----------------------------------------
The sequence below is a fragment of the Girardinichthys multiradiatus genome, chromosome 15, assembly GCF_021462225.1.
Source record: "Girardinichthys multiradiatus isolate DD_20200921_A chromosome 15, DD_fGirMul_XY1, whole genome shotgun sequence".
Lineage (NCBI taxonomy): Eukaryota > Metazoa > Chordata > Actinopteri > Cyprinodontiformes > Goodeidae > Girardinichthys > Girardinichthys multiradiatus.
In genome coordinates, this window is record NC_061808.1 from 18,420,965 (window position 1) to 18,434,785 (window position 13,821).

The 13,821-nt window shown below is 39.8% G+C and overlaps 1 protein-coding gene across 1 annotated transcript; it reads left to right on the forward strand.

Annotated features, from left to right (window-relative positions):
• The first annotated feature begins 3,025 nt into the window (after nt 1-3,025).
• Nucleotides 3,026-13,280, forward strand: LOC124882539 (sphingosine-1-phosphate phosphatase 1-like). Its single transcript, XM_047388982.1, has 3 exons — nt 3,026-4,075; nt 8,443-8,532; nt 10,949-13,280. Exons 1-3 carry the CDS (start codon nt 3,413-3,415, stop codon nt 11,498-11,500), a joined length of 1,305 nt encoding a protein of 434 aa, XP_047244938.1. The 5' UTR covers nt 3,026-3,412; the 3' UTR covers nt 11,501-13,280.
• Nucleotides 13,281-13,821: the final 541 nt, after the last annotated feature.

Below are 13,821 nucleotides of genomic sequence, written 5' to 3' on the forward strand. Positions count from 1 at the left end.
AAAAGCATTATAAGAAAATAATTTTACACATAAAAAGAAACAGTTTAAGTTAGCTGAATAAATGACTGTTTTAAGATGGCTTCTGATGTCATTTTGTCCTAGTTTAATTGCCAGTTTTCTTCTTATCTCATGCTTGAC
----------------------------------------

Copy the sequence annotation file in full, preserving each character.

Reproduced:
The sequence below is a fragment of the Girardinichthys multiradiatus genome, chromosome 15, assembly GCF_021462225.1.
Source record: "Girardinichthys multiradiatus isolate DD_20200921_A chromosome 15, DD_fGirMul_XY1, whole genome shotgun sequence".
Lineage (NCBI taxonomy): Eukaryota > Metazoa > Chordata > Actinopteri > Cyprinodontiformes > Goodeidae > Girardinichthys > Girardinichthys multiradiatus.
In genome coordinates, this window is record NC_061808.1 from 18,420,965 (window position 1) to 18,434,785 (window position 13,821).

The 13,821-nt window shown below is 39.8% G+C and overlaps 1 protein-coding gene across 1 annotated transcript; it reads left to right on the forward strand.

Annotated features, from left to right (window-relative positions):
• The first annotated feature begins 3,025 nt into the window (after nt 1-3,025).
• Nucleotides 3,026-13,280, forward strand: LOC124882539 (sphingosine-1-phosphate phosphatase 1-like). Its single transcript, XM_047388982.1, has 3 exons — nt 3,026-4,075; nt 8,443-8,532; nt 10,949-13,280. Exons 1-3 carry the CDS (start codon nt 3,413-3,415, stop codon nt 11,498-11,500), a joined length of 1,305 nt encoding a protein of 434 aa, XP_047244938.1. The 5' UTR covers nt 3,026-3,412; the 3' UTR covers nt 11,501-13,280.
• Nucleotides 13,281-13,821: the final 541 nt, after the last annotated feature.

Below are 13,821 nucleotides of genomic sequence, written 5' to 3' on the forward strand. Positions count from 1 at the left end.
AAAAGCATTATAAGAAAATAATTTTACACATAAAAAGAAACAGTTTAAGTTAGCTGAATAAATGACTGTTTTAAGATGGCTTCTGATGTCATTTTGTCCTAGTTTAATTGCCAGTTTTCTTCTTATCTCATGCTTGAC